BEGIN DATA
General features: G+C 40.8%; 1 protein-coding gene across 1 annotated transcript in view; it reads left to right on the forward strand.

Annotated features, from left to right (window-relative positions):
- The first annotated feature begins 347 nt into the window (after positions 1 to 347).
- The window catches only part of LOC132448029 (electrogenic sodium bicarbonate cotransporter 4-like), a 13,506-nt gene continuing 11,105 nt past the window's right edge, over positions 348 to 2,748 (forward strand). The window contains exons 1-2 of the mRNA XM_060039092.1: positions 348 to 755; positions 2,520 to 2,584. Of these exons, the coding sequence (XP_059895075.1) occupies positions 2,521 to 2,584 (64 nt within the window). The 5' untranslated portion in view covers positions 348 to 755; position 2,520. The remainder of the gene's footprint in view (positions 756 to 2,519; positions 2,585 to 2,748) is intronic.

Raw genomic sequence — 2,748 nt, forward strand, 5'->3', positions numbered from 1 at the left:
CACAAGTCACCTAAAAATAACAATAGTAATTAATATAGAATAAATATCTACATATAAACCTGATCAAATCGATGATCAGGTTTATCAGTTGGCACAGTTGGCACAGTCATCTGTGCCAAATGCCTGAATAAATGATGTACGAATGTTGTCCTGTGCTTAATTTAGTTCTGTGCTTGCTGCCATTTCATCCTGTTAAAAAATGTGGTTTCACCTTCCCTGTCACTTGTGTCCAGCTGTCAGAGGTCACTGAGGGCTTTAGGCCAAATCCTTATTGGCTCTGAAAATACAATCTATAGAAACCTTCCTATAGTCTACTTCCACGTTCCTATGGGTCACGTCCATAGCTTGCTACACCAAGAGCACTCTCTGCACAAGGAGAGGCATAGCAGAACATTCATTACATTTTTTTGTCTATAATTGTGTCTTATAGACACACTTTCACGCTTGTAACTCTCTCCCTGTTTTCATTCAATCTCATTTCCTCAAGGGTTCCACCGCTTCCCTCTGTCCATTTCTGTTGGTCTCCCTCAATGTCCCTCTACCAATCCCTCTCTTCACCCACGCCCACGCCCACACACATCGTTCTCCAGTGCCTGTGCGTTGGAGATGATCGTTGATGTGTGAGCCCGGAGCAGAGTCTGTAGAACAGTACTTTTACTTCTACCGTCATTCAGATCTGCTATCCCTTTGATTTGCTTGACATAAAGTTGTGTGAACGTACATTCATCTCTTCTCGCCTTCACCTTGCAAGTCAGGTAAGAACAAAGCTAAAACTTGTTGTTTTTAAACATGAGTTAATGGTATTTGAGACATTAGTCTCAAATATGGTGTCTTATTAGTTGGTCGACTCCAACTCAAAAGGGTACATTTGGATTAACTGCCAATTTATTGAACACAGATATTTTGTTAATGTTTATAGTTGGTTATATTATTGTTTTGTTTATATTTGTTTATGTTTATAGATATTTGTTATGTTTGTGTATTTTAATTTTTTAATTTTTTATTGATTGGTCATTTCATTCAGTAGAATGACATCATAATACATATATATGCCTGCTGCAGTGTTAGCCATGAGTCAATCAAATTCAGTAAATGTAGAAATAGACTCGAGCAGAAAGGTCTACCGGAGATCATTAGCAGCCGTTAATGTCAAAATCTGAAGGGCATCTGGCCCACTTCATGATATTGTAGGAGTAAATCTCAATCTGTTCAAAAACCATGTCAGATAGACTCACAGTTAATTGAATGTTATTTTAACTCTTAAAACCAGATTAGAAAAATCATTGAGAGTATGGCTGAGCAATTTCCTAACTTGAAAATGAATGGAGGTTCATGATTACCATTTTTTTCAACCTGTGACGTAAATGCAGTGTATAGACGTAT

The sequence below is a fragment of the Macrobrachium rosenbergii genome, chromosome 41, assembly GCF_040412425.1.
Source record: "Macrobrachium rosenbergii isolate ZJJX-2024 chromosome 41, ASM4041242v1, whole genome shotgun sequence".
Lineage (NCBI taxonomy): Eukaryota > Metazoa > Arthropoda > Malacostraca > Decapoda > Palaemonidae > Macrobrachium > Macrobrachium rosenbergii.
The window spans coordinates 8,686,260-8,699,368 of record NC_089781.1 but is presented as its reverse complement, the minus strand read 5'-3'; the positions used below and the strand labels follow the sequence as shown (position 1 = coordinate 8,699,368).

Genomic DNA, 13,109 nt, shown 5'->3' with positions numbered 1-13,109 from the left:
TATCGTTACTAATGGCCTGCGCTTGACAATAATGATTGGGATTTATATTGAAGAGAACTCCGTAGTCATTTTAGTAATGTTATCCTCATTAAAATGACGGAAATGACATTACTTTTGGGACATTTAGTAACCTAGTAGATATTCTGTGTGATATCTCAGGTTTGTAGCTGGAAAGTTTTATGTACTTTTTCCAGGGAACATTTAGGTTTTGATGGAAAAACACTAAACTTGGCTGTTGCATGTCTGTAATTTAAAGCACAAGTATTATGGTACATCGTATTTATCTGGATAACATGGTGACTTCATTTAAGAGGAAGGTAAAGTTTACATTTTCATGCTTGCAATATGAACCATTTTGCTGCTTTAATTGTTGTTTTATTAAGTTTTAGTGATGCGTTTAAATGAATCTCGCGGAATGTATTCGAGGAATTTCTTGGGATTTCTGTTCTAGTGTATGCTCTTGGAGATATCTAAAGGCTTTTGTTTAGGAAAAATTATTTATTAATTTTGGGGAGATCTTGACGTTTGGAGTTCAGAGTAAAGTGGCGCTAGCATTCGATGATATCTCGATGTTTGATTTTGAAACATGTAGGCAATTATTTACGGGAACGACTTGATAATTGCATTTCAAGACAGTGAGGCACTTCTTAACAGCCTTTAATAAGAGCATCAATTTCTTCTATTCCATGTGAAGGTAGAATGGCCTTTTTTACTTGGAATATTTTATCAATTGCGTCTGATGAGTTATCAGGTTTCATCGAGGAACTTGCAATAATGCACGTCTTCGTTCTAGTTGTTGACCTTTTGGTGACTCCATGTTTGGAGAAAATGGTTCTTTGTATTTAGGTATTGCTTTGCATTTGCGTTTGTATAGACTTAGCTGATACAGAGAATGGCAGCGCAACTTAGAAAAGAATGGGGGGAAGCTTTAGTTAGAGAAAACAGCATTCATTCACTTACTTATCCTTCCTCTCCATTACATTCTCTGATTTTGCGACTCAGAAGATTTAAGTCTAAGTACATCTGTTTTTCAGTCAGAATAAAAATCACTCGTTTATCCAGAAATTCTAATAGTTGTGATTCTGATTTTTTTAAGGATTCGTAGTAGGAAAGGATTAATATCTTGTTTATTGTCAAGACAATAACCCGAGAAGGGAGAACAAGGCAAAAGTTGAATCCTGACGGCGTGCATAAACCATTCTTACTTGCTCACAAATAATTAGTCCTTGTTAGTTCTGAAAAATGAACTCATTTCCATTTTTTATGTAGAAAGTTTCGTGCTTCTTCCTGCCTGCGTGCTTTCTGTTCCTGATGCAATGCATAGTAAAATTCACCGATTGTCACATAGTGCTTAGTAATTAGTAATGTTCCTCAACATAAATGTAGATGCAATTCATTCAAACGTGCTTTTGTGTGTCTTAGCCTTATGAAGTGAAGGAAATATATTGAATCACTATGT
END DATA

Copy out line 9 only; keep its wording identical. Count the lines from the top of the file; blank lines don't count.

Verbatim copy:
Lineage (NCBI taxonomy): Eukaryota > Metazoa > Arthropoda > Malacostraca > Decapoda > Palaemonidae > Macrobrachium > Macrobrachium rosenbergii.